“Victor, you poor ignorant boy, I saw of your plans before you even pieced them together. Had I the desire to prevent such an occurrence then I would simply have intervened. But seeing that I did not you should count yourself lucky that I consider your company in some regards pleasant, because otherwise I would have seen to it that your whorish mother had died before a thing such as you could even be thought of, let alone brought into this world.” He paused and then continued stoically. “So, you should be far more grateful of just who you are dealing with, because I have granted you more than, by any means, you deserve.”
Victor shook with controlled rage, but he knew that to kill the Watcher, were it possible, would only play against him, so he asked stupidly. “So you will not intervene then?”

He looked at Vincent pityingly.
“Of course not, but you are drawing your line ever closer.”

“What do you mean?” queried Victor. His voice full of the utmost loathing the Watcher answered.

“My brother, he watches closely from across the Murk, and I am afraid that his power runs deeper than you or I know.” Victors mind went into a spiral.

“What do you mean? You told me you had him under control!” The Watcher closed his eyes as if pained.
“I did for a time, but I am afraid that his influence in the affairs of wizardry, sorcery, and all forms of magic has grown somewhat, and he has made some rather powerful friends.”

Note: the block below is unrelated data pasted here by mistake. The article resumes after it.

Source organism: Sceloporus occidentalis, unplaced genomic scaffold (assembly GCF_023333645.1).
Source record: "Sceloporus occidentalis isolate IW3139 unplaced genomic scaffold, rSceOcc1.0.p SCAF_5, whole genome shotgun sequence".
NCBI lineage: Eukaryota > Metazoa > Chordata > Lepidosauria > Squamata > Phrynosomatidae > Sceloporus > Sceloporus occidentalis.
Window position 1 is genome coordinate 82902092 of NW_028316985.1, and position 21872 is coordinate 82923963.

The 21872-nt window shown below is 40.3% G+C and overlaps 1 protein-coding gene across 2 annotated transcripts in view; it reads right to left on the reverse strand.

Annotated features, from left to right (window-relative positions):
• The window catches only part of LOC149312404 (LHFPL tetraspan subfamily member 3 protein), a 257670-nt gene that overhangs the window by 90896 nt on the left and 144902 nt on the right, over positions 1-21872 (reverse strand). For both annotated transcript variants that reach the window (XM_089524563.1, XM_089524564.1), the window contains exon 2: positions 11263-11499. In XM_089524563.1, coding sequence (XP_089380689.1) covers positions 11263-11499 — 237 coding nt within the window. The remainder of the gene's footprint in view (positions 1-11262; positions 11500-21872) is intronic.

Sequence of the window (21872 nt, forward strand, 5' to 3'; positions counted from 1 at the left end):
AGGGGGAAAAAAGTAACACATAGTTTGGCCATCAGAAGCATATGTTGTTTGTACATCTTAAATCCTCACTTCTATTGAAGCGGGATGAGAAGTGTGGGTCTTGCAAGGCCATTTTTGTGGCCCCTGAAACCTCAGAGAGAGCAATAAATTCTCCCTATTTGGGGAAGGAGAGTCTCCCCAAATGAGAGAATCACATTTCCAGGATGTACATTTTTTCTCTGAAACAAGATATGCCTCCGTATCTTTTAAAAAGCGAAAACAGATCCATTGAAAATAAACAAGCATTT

Victor howled in rage, but he quickly regained control. “How could you not have foreseen this? I cannot allow them to get involved, at least not yet.”
The Watcher reopened his eyes and a fury red glow made itself eminent from the center of his horrifying eyes.

“I will handle my brother, but you must do what is necessary, do not allow anyone to know anymore of your plans, my brother though not as talented as myself is still quite adept at finding things that he shouldn’t.”

“Is that not why they call him the Revealer?” The Watcher gave Victor a murderous look, and then asked.

“Seeing that I’ve already agreed not to intervene in you operation, may I ask where it is be to staged?”
Victor smiled devilishly.“The poor district,” replied Victor still smiling as he placed his cigar in his mouth.

“The poor district, really? I wonder why?” queried the Watcher. Victor looked at him, as he drew deeply from his grand cigar.

“No one notices when the poor die, it’s really the best I could do under our circumstances. Plus, it provides for marvelous experimentation as to how efficient my new weapon is.”

The eyes of the Watcher glowed brighter.
“Ah, I see.” He closed his eyes, and then reopened them suddenly. “But it appears that it has already started.”

Victor blew a magnificent smoke ring. “So it has.”